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The “Nietzsche Thesis”: Why we don’t really care about truth

Your BS detector might not be as accurate as you think.
A woman in a pink mask is holding a Nietzsche mirror.
Onderkokturk / Wikimedia Commons
Key Takeaways
  • The notion of “epistemic vigilance” argues that humans are naturally equipped to detect lies and gauge the reliability of others.
  • Studies and philosophers like Joseph Shieber challenge this idea, indicating humans are not as adept at deception detection as once thought.
  • Shieber’s “Nietzsche Thesis” posits that our true aim in conversation is self-presentation and social standing, not necessarily truth-seeking.

At the end of his life, Herman Melville (author of Moby-Dick) wrote a book called The Confidence-Man: His Masquerade. The novel is set aboard a steamboat and is a collection of vignettes involving conmen, cheats, and chumps. In Melville’s world, people are divided into three kinds: trusting dupes, suspicious cynics, and hustlers. You do not have to read The Confidence-Man to know how it ends — the gullible come last. They get chewed up and spat out. Any dupe with money will, you can be sure of it, soon be poor.

Humans lie all of the time. You’ve probably lied quite recently, considering most of us lie around 30 times a day. Lying is one of the most important tricks we have to get an advantage over each other. And so, human communication often involves a kind of arms race. People will try to deceive you, and you will develop tools to call their bluff. People will try to sell you something, and you will learn to smell a rat.

This led some philosophers and psychologists to coin the idea of “epistemic vigilance.” Epistemic vigilance is the argument that we possess an arsenal of tools to identify and call out lies. In a seminal paper on the topic, Sperber et al. argued that “humans have a suite of cognitive mechanisms for epistemic vigilance, targeted at the risk of being misinformed by others.” We have a built-in lie detector.

But according to one recent paper, it’s time to call BS on our BS detectors.

The argument for epistemic vigilance

There are two strands to the argument for epistemic vigilance. The first is that adults are constantly calibrating how reliable we consider others to be. We tend to be a “truth default” species, which means we assume most people at least start out as being honest. Over time, if someone tells a lie or gets something wrong, we calibrate our epistemic vigilance. We say, “Okay, Alex clearly knows nothing about soccer, so I’m not going to ask him again.”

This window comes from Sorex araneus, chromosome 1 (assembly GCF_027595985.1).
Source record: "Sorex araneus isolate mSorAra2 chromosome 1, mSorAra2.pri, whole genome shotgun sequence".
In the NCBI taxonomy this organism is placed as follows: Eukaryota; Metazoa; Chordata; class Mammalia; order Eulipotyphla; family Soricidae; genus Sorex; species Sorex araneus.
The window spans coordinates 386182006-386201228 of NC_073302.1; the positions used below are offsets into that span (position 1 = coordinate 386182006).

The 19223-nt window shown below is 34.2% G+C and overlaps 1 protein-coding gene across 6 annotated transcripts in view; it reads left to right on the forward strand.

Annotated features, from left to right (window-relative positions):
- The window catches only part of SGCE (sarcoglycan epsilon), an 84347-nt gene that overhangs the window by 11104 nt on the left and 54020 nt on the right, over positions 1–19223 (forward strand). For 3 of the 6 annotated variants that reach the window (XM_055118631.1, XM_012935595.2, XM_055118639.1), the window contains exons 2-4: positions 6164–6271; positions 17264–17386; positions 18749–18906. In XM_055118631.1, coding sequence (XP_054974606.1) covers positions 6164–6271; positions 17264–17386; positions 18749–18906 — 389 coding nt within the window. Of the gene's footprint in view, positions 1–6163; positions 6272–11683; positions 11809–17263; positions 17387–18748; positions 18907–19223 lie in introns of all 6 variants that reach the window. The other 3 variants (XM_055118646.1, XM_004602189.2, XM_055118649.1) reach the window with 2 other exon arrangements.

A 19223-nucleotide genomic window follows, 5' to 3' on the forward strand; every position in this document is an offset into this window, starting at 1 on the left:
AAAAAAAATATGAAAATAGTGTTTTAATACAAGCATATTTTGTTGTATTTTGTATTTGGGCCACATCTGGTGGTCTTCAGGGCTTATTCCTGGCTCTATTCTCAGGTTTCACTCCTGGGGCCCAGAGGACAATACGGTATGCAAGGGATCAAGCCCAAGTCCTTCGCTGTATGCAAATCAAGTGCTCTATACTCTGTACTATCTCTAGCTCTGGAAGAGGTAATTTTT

The second observation is that children learn very early whom to trust or not trust. The psychologist Pascal Boyer observed that infants “seem to be sensitive to the difference between expert and novice agents. Later, toddlers use cues of competence to judge different individuals’ utterances, and mistrust those who have been wrong in previous instances, or those who seem determined to exploit others.”

The argument therefore goes that humans are born with a certain skill or vigilance for seeking truth over falsity. We have epistemic vigilance.

A logical misstep

The philosopher Joseph Shieber thinks that something’s wrong here. He does not dispute the fact that we are vigilant — the evidence seems to point that way — but he does dispute calling this epistemic vigilance.

The problem is that humans have been shown, again and again, to be especially bad at telling truth from falsehood. As Shieber puts it, “Despite many decades of research, the findings are remarkably consistent in demonstrating that humans are quite poor at deception detection.” If we have a built-in lie detector, it’s hugely inaccurate, often turned off, and usually distracted by other things.

We also aren’t very good at telling whether someone is competent. Two studies — from 1996 and 2005 — showed how people use non-epistemic factors to determine whether someone is good at their job. We wrongly think that someone with the right face is competent, or that someone who walks, talks, and holds themselves a certain way can reveal their ability. In reality, none of these factors reliably account for competence or trustworthiness.

The Nietzsche Thesis

So, we are left with two facts. We are vigilant about what people are saying, but our vigilance is not based on epistemic grounds. So, what kind of vigilance is it?

For that, Shieber coined the expression “The Nietzsche Thesis.” He argues that “our goal in conversation is not primarily to acquire truthful information… [but] self-presentation.” In other words, we accept or reject statements based on utilitarian goals, not on their truthfulness. In Nietzsche’s words, we will accept and look for truth only when it has “pleasant, life-preserving consequences.” Conversely, we are hostile “to potentially harmful and destructive truths.” We do not have epistemic vigilance, but a Machiavellian one.

There is one important observation about modern society that might lend credence to Shiber’s ideas: the popularity of conspiracy theories and echo-chamber nonsense. If epistemic vigilance were true, we would all be fact-checking and dismissing conspiracists all the time. But we don’t. When a charismatic or compelling speaker delivers a statement, we accept it much more often based on Machiavellian lines. I will nod along if others nod along. I will accept it if it preserves my social status.

Shieber’s thesis raises huge questions not only for philosophy but also for law: If people aren’t wired for the truth, then how reliable is testimony? It’s also an important point to remember in our interactions with each other as well as in what we read, hear, or see online. It’s good to remember that we are both very bad at, and little concerned with, the truth. Far more often, we’re concerned with other, non-epistemic, things.


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